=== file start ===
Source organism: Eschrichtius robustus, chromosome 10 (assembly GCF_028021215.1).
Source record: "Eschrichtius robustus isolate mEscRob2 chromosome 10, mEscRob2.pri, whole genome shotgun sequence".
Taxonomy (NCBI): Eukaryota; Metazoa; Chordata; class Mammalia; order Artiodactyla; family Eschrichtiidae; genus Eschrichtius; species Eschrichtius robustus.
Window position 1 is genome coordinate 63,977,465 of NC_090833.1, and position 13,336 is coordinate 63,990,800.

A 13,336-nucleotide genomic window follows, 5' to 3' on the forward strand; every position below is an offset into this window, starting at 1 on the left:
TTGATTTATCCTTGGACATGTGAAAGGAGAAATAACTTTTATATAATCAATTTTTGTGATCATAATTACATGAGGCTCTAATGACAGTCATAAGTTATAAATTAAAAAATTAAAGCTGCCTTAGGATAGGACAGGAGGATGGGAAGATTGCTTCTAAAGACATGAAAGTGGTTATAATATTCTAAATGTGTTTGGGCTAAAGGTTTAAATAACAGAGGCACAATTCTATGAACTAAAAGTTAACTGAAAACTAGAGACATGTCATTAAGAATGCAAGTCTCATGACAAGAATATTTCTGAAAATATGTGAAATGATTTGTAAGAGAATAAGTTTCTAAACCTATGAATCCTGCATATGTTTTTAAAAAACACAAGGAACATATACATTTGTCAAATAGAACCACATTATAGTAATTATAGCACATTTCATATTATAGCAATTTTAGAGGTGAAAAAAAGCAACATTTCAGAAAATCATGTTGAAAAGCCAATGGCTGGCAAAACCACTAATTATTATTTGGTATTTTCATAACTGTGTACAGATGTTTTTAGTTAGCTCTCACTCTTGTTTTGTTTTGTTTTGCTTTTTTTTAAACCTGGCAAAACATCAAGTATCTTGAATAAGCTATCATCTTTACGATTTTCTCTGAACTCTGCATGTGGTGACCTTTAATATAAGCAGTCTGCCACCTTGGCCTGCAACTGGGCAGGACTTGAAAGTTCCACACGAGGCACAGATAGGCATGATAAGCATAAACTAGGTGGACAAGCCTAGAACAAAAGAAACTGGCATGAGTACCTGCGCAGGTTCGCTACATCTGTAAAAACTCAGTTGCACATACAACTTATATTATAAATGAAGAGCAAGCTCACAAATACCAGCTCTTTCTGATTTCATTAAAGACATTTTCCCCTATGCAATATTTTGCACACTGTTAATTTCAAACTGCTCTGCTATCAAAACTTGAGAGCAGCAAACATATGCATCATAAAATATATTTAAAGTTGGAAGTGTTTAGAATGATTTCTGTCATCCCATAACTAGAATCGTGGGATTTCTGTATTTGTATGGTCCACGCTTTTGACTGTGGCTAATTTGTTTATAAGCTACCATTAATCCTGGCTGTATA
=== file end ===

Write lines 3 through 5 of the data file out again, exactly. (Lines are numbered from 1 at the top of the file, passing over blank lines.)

Taxonomy (NCBI): Eukaryota; Metazoa; Chordata; class Mammalia; order Artiodactyla; family Eschrichtiidae; genus Eschrichtius; species Eschrichtius robustus.
Window position 1 is genome coordinate 63,977,465 of NC_090833.1, and position 13,336 is coordinate 63,990,800.

A 13,336-nucleotide genomic window follows, 5' to 3' on the forward strand; every position below is an offset into this window, starting at 1 on the left: